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Steps to improve fatigue
Proven strategies to reduce fatigue include the following:

Exercise.

  • Including regular exercise in your daily routine may reduce fatigue and help you sleep better, especially if you exercise several hours before going to bed.
  • Getting enough of the right kind of exercise can also help you stay sharp and focused.
  • Even if you have difficulty standing or walking, you can still exercise by following routines designed to be done while sitting in a chair (including chair-based yoga).    
  • A physical or occupational therapist can help design an exercise plan that works for you. It’s also a good idea to talk with your doctor about your exercise program to make sure it is safe for you.
  • Remember to take breaks and pace yourself so you don’t overdo it or get overheated.

Eliminate barriers to sleep.

  • There are concrete steps you can take to improve sleep. Think hard and honestly about what interferes with your sleep and work to eliminate them.
  • For example, if you have to get up several times during the night to pee, limit the amount you drink in the hour or so before going to bed.
  • Avoid drinking caffeine or alcohol, which can disturb your sleep cycle, before bedtime.
  • Turn off your computer and avoid your phone screen a few hours before going to sleep.
  • Drink a calming herbal tea or engage in a calming activity to help you unwind before bed.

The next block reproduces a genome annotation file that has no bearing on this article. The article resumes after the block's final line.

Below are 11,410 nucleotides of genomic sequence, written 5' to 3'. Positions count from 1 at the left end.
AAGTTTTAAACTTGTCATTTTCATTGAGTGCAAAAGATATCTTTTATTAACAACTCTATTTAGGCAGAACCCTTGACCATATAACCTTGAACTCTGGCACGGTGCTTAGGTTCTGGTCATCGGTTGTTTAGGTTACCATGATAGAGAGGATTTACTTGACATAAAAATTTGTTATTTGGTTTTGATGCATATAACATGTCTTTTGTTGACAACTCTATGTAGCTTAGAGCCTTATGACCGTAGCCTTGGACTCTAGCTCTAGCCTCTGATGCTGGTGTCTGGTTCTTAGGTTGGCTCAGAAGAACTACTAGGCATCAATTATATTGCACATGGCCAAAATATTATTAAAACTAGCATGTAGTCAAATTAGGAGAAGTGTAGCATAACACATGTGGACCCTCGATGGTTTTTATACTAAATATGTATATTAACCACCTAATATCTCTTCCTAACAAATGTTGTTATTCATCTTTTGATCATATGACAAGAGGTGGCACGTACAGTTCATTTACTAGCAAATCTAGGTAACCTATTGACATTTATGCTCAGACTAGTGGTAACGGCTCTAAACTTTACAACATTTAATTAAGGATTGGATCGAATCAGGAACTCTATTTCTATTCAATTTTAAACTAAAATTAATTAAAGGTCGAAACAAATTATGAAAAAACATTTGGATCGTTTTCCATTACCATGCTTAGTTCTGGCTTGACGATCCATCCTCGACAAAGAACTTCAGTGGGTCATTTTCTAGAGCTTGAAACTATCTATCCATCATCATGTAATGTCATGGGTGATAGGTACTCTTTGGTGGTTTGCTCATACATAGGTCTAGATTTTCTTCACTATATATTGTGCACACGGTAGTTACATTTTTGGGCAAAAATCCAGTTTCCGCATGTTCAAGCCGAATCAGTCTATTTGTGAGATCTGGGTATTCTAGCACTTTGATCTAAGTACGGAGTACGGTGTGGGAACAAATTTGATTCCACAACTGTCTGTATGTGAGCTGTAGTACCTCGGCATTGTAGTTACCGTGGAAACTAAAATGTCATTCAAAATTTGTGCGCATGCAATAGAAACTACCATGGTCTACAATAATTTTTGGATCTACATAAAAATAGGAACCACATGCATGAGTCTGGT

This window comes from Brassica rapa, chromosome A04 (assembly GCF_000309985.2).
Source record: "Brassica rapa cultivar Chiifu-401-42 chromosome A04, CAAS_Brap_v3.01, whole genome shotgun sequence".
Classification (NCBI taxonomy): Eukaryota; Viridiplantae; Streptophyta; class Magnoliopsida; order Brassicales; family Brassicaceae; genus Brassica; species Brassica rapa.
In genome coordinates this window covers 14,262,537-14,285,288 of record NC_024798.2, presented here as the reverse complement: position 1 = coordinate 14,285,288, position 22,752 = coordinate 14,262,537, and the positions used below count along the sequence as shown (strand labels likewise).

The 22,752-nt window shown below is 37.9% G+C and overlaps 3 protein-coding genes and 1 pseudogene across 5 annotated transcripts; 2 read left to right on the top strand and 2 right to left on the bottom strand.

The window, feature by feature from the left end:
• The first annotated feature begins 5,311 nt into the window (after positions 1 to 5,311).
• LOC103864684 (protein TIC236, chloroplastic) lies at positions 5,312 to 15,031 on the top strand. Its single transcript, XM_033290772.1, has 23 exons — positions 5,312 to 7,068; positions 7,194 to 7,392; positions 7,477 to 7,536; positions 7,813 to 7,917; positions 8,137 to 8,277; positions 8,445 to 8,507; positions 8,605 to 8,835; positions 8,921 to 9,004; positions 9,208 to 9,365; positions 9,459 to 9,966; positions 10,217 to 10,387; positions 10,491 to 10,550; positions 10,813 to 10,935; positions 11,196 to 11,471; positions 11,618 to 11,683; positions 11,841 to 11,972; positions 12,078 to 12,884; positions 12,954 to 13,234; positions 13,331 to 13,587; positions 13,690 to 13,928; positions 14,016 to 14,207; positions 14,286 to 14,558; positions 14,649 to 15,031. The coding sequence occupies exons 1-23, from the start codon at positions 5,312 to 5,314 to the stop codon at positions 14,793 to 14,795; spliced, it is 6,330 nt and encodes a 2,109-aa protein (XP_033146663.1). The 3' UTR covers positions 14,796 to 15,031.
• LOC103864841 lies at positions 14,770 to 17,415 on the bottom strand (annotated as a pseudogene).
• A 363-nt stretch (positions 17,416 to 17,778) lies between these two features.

Eat right.

  • What you eat and drink can interfere with sleep and increase fatigue.
  • Foods and beverages to avoid before bedtime include caffeine, fatty or sugary foods, and alcohol. There may be others. Listen to your body for signs of what works for you.
  • Set a cut-off time for eating and drinking; the timing depends on how your body reacts. It may take some trial and error to figure it out.

Manage Stress.

  • Identify sources of manageable stress and learn ways to deal with them.
  • While some sources of stress—like having chronic pain or grieving a loss—cannot be avoided, other stresses—like watching an upsetting movie or looking at FacebookTM—can be avoided.
  • You may benefit from psychotherapy to help you identify ways to reduce your stress.
  • Doing things that help you relax or bring you joy is another way to reduce stress in your life. Such activities may include walking, reading a book, yoga, having a pet, having a hobby, gardening, music, journaling, joining a social group, or setting aside a special time with a friend or family member.

Change your mindset: How we talk with ourselves matters.

  • For instance, saying “I can’t do anything” is self-defeating. But with a change in mindset, the opposite is: “This is hard. I’m going to mourn my losses and see what I can do.”
  • “I’m tired” could turn into “Right now I feel tired.”
  • Once you change your mindset, your thoughts will translate into you positive actions.